On the Departures level, the nave of Vidal's cathedral to civilised aviation is a hall that brings a fairly blunt Formula 1 pit-stop technique to Heathrow: the best way to speed things up is to throw resources at the issue. So at peak times, 24 lanes of security will operate. The quicker you and I get through, the more we can spend – in money, as well as time – in the shops 'airside'.
'The Queen's Terminal', as the new structure is subtitled, has a strong British bias in its retail offering. You won't see Primark or Poundland alongside Burberry, but you will find John Lewis – whose first venture into airports opens on 4 June. Don't expect the full duvets-to-dinner-plates range: the partnership's latest venture is one-10th of the next smallest store, in Exeter.
Shopping is all very well, but the main purpose of anyone in possession of a real boarding pass is to leave Heathrow behind for somewhere more alluring. Which, at busy times, can prove a problem. You need not be an internationally respected architect to work out the design flaw with the so-called Central Area of Heathrow, ie the bit between the two runways. It is an organism that has spread outwards, with built-in culs-de-sac that are anathema to airlines wanting high-efficiency operations and passengers hoping they might get in or out sometime soon. The modern approach, to which Heathrow is slowly working, is the 'toast rack': terminals lined up perpendicular to the runway, and separated to allow aircraft free movement.
The limiting factor at Heathrow, though, is not the terminals but the runways. Squeezing a quart into a pint pot has long been part of Heathrow's ethos. Like its local rival, Gatwick, Heathrow extracts amazing productivity from heavily-constrained infrastructure. The Sussex airport is the world's busiest single-runway airport, with 93,000 passengers on a typical day, while its bigger rival handles 200,000 a day on just two runways, even with an effective 11.30pm to 4.30am curfew.
The two airports manage almost all of the time to deliver excellent service to passengers, and the aviation honours to Britain. The capital's airport system has placed London at the top of the global aviation tree – handling far more travellers than any other city, including New York, Dubai and Beijing.
Success on a shoestring, you might call it, since not a single, new, full-length runway has been built in south-east England since the war. The price of success against the odds is the inevitable abject failure to cope when one part of an extremely complex system fails. A problem that might be a minor hiccup at a less busy airport, becomes much more serious at Heathrow, often triggering widespread delays and disruption.
A year ago, British Airways flight 762 left parts of its engine cowlings on Heathrow's southern runway as it took off for Oslo. Soon after the "foreign object debris" was cleared, the Airbus made an emergency landing on the northern runway with one of its engines on fire. The airport was closed to arriving and departing traffic for just half an hour, but as a result almost 200 flights were cancelled.
If Heathrow is analogous to an overcrowded household, Terminal 2 involves rearranging the furniture rather than building a much-needed extension. Or, to use a less kind medical analogy, applying a sticking plaster when what is actually required is major surgery.
Which leads on to the big debate in UK aviation. If you have been asleep since the Jumbo age began in 1970, don't worry, the question remains exactly the same as it was when the first 747 touched down (three hours late) at Heathrow from New York: how does south-east England meet the need for extra capacity?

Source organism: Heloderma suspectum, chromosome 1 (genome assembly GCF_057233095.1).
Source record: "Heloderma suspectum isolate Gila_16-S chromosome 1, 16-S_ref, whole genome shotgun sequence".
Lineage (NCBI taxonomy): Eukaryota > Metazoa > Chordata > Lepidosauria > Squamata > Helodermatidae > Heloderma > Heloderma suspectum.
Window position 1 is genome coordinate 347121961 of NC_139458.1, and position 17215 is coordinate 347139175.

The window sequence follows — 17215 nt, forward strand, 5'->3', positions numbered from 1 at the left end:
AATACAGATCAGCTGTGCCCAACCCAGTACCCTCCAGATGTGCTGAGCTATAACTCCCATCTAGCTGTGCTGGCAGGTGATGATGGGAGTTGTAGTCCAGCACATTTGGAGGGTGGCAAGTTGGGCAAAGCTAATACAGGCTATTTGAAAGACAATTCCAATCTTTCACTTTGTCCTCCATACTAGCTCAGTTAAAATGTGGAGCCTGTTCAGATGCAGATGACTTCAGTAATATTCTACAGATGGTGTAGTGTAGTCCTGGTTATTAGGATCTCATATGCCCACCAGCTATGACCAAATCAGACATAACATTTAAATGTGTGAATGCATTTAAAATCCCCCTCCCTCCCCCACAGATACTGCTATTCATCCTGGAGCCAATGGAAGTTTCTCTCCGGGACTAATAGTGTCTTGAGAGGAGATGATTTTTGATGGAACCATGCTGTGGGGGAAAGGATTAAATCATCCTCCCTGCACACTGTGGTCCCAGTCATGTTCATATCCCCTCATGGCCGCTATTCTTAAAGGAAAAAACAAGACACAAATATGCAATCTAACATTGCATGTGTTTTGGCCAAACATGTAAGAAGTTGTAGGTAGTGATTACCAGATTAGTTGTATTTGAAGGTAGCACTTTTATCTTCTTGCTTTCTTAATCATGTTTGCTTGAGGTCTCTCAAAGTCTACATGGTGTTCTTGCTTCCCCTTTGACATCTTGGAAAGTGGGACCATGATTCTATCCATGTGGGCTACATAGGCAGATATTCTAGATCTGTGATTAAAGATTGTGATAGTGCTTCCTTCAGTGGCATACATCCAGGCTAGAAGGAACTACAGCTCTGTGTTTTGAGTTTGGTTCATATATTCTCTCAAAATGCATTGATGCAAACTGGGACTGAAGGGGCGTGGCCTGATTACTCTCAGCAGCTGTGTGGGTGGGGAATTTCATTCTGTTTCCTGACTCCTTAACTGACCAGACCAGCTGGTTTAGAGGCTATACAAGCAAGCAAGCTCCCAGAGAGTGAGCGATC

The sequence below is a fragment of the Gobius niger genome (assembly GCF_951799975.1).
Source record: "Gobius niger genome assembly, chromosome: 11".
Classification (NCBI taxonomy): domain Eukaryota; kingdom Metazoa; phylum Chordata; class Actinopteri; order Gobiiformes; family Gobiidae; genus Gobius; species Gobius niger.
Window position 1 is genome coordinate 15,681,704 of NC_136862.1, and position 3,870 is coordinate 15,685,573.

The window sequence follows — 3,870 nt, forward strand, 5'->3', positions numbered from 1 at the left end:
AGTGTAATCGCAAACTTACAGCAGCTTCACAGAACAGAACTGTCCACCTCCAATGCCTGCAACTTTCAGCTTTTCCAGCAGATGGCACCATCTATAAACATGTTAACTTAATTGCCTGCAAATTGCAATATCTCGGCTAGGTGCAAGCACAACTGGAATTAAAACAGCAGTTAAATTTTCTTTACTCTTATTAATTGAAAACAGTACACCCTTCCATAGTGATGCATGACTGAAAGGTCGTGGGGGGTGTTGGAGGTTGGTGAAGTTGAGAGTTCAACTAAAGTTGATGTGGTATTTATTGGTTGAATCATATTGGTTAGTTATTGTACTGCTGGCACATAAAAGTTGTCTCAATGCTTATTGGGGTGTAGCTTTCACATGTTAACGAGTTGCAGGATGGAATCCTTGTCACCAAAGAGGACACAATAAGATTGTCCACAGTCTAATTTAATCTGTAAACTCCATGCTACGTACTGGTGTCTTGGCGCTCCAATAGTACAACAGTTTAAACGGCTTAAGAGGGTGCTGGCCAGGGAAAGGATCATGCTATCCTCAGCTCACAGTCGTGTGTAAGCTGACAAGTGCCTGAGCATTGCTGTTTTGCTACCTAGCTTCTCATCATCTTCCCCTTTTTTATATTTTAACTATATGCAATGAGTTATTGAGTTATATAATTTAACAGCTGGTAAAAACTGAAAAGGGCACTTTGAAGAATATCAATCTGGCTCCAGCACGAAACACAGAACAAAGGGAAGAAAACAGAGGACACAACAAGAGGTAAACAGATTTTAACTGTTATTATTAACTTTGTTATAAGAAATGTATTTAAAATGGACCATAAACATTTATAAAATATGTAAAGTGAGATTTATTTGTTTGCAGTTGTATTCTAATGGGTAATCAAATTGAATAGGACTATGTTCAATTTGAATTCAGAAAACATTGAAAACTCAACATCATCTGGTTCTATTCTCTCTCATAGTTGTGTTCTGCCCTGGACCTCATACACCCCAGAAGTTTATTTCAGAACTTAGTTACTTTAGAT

The possible solutions have changed little: an entirely new airport, another runway at Heathrow, or expanding one of London's other airports. The arguments have dragged on for so long that one option that was crossed off the list in 1979 is now back on the table. In that year, Gatwick was granted permission by the local authority to build a second terminal on condition that no new runway was built for 40 years. At the time, that limit seemed impossibly distant; today, Gatwick is on the Airports Commission shortlist for the capital's next new runway. Sir Howard Davies and his team are also evaluating the prospects for a brand new airport in the Thames Estuary, though some see the commission's decision not to shortlist a new hub immediately as kicking the concept into the soggy marshland of north Kent. And Heathrow has two bites at the most elusive cherry in aviation.
The owners' plan for a third runway, north of the existing two, is one of the Davies Commission's preferred options. An 11th-hour solution, 'Heathrow Hub' appears to have been dreamt up on the back of a boarding pass by a former Concorde pilot, Jock Lowe. It would see the northern runway doubled in length west to allow simultaneous landings on the bit nearest London, while planes are taking off from the Windsor end of the airstrip. An option that had appeared to many in the aviation industry as a mistimed April Fool has been studied by the experts at the Department for Transport and judged not merely coherent but worthy of being a front-runner.
Should the Davies Commission recommend one of the Heathrow options next summer, and the new Government be brave enough to accept and expedite it, the 'toast rack' approach could be, well, toast. Another terminal, north-west of the present array, would be necessary. But that won't happen until 2027 at the earliest. Meanwhile, Heathrow's development director, John Holland-Kaye, is simply looking to the end of the year. The present round of airline musical chairs should be all over by Christmas. Work will then begin on Terminals 1 and 3 – both of which will eventually be subsumed into Terminal 2.
"We will be unique among the main airports in Europe in completely rebuilding our terminals," he says. I'll be first in the queue with a fictional boarding pass when the tests begin, just so long as I can find my way back from gate A25 to real life.
Simon Calder is The Independent's travel correspondent